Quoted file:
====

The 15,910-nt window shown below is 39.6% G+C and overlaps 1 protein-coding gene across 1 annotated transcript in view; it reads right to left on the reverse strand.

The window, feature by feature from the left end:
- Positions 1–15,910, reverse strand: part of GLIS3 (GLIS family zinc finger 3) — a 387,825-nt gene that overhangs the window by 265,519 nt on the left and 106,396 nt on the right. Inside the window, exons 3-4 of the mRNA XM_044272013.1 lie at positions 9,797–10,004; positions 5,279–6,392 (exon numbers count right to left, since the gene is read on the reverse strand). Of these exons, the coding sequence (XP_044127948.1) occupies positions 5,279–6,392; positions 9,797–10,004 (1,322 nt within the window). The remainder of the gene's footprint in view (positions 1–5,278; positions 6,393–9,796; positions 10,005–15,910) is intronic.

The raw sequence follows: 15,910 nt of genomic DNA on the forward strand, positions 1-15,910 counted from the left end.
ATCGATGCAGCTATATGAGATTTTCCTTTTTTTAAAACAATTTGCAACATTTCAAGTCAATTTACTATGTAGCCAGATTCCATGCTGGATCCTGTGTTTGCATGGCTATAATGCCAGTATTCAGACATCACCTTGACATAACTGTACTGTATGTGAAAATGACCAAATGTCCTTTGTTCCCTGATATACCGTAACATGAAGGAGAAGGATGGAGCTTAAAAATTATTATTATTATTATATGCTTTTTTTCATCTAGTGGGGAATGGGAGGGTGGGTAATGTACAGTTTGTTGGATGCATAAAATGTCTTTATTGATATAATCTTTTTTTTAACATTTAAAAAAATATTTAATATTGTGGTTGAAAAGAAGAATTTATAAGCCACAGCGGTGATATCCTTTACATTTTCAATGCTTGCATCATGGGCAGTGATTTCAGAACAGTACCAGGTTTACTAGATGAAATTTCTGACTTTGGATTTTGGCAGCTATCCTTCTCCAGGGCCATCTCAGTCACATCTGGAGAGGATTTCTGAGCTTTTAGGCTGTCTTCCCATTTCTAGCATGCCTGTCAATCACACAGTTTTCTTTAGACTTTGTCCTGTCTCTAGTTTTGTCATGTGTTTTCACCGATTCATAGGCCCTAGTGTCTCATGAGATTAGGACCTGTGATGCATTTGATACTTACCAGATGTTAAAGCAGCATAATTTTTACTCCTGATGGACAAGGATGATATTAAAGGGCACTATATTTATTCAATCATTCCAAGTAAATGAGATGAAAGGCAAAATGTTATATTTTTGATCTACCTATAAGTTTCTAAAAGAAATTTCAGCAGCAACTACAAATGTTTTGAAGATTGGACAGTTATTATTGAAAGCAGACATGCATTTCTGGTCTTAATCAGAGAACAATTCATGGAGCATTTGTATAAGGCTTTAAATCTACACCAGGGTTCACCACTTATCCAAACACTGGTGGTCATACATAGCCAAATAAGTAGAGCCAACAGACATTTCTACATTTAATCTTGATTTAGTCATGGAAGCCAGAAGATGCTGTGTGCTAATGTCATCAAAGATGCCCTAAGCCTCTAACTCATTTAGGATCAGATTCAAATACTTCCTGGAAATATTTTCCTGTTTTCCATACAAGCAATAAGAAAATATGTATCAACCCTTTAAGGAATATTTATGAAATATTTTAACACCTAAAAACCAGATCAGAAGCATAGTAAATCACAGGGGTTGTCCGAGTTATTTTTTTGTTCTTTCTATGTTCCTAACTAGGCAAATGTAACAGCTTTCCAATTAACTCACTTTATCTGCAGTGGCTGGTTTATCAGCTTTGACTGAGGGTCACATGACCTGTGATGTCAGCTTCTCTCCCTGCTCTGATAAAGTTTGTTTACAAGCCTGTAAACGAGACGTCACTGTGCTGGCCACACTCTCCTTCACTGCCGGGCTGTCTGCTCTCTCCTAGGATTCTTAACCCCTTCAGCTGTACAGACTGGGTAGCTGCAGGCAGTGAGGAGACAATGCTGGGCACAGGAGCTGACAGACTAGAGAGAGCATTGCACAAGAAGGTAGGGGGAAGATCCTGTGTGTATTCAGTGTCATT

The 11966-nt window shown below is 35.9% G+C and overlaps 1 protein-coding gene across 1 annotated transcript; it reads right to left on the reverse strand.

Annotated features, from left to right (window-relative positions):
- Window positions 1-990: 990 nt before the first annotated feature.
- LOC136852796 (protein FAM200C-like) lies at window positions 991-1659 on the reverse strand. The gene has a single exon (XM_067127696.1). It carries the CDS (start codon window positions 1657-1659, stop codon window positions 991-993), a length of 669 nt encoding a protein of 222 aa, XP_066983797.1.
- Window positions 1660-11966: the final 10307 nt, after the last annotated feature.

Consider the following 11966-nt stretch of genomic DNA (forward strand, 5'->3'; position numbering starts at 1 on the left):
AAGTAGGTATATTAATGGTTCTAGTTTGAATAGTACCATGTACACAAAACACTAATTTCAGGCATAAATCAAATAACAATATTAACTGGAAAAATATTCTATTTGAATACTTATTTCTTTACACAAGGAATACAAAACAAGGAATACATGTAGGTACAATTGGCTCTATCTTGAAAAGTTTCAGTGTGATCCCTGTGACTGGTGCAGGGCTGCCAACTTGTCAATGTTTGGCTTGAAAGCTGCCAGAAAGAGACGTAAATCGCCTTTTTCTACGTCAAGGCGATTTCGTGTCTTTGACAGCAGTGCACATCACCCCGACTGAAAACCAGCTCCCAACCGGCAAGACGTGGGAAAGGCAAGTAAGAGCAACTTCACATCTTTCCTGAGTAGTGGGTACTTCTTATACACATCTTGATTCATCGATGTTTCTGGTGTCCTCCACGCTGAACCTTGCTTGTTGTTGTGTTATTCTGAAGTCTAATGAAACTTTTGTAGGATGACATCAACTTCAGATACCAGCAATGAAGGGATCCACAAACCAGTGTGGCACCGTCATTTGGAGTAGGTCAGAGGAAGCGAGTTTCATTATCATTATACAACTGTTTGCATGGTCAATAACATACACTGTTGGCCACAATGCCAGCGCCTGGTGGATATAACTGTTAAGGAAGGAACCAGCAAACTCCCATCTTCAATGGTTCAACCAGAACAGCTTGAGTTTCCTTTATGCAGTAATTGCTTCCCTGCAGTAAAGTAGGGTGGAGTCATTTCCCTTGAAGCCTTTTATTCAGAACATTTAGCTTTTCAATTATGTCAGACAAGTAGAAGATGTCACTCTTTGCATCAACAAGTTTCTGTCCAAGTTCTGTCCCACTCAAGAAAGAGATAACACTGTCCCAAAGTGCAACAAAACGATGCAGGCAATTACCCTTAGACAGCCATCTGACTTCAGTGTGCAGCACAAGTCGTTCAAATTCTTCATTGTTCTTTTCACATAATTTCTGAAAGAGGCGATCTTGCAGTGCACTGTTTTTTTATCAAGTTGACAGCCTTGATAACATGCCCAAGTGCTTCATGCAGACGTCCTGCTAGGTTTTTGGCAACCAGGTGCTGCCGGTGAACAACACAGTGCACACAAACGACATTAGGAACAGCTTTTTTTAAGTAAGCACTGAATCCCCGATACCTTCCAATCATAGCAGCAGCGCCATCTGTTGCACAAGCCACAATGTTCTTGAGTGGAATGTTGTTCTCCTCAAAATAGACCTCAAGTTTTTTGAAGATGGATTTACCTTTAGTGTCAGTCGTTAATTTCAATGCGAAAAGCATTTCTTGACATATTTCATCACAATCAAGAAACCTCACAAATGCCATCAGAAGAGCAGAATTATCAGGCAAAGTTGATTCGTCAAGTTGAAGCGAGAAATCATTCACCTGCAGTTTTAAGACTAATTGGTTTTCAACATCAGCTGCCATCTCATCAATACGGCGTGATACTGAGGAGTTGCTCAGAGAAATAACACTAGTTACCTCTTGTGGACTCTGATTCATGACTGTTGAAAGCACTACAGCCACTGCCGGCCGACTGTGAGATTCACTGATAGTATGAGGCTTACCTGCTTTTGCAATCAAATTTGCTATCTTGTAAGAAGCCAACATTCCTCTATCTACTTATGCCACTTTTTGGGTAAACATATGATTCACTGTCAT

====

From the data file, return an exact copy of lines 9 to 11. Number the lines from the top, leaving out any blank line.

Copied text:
- LOC136852796 (protein FAM200C-like) lies at window positions 991-1659 on the reverse strand. The gene has a single exon (XM_067127696.1). It carries the CDS (start codon window positions 1657-1659, stop codon window positions 991-993), a length of 669 nt encoding a protein of 222 aa, XP_066983797.1.
- Window positions 1660-11966: the final 10307 nt, after the last annotated feature.

Consider the following 11966-nt stretch of genomic DNA (forward strand, 5'->3'; position numbering starts at 1 on the left):